Small residential rental property owners require different information in order to make an informed charging infrastructure investment compared to that of a small real-estate focused organization, or large publicly traded real estate investment trust. The affordable housing ecosystem also has some nuances due to commonly fixed rent, electricity and utility costs. This raises questions for property owners as to whether they can charge their tenants additional fees for vehicle charging.

Further, installing chargers on MFD properties often carries a higher capital cost and requires more complex make-ready processes. This is especially true if completed as a retrofit where trenching through concrete or asphalt is required.

Benefits to Better Utility & MFD Coordination
Electric utilities can proactively advise multifamily commercial owners throughout the planning process to leverage all applicable incentives and ensure charging configurations and make-ready investments are future proof. This coordinated approach enables utilities to identify where to make grid investments to meet, and stay ahead of, their customers’ charging requirements.

Across National Grid’s Make-Ready Program covering upstate NY, the total infrastructure-side costs of installing EV charging represent an average of 53% of total project costs.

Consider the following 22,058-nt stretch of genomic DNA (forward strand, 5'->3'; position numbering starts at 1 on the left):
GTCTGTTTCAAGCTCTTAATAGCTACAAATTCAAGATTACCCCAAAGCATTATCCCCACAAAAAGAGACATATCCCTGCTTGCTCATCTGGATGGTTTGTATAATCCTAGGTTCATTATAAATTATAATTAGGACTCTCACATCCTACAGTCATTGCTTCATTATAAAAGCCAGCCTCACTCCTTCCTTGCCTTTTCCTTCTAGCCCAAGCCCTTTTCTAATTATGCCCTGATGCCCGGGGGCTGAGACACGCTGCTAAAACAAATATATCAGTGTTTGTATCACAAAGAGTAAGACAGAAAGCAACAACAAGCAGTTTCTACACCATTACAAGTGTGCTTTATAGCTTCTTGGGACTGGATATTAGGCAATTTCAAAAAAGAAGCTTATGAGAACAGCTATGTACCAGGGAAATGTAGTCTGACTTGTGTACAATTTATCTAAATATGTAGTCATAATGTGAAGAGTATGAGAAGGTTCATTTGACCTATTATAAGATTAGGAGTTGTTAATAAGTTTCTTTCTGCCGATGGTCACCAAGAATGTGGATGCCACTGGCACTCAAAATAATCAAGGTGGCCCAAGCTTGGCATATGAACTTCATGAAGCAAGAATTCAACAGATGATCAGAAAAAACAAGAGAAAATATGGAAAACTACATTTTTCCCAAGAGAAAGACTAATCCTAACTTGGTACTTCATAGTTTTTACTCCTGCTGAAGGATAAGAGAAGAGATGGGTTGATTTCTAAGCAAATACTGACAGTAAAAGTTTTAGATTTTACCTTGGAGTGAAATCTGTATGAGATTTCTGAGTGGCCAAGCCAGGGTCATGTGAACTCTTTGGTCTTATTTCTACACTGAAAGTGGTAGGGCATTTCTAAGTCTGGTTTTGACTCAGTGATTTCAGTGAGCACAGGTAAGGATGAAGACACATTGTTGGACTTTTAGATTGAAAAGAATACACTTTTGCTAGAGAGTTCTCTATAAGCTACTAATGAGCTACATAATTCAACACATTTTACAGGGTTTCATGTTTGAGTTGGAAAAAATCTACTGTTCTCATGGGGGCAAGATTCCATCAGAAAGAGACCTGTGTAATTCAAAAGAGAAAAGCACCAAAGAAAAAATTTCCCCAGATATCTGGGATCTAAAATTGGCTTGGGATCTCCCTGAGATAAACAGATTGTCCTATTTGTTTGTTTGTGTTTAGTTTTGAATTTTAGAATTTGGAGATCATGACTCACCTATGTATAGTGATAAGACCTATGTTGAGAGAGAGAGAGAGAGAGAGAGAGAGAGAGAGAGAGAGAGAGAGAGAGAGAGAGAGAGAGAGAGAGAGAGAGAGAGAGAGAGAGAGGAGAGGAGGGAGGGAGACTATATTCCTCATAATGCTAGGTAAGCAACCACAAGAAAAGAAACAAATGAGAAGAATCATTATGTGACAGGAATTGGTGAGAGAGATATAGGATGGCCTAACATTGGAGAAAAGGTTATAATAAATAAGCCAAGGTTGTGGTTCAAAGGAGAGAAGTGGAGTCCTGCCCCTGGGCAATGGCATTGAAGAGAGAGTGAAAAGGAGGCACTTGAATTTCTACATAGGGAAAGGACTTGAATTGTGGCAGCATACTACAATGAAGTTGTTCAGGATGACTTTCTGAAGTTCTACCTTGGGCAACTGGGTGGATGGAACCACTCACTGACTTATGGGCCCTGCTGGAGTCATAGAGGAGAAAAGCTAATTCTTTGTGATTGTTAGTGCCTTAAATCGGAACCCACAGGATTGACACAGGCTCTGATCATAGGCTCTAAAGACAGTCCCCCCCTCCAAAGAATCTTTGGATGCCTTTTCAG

We know that multi-unit dwellings (MUDs) are not and have never been in the EV business. We also recognize that the tenant market for EV charging today is still quite limited. But with MFDs, there’s a real opportunity for utilities to help support them in starting this journey early, the right way, and to help them get comfortable. With utility incentives that cover up to 100% of install on MUDs in disadvantaged communities, programs like National Grid’s and others among NY’s Joint Utilities provide housing developers and redevelopers with prime opportunity to prepare for future demand now while funding is available.

Bottom line: the sooner MUD customers engage with their utility providers to review anticipated projects, site capacity, and available incentives, the better, more efficient, and cost-effective the outcomes are for all.

Whitney Skeans, Sr Program Manager, National Grid

Both utilities and multi-unit dwelling property managers can benefit from better coordination.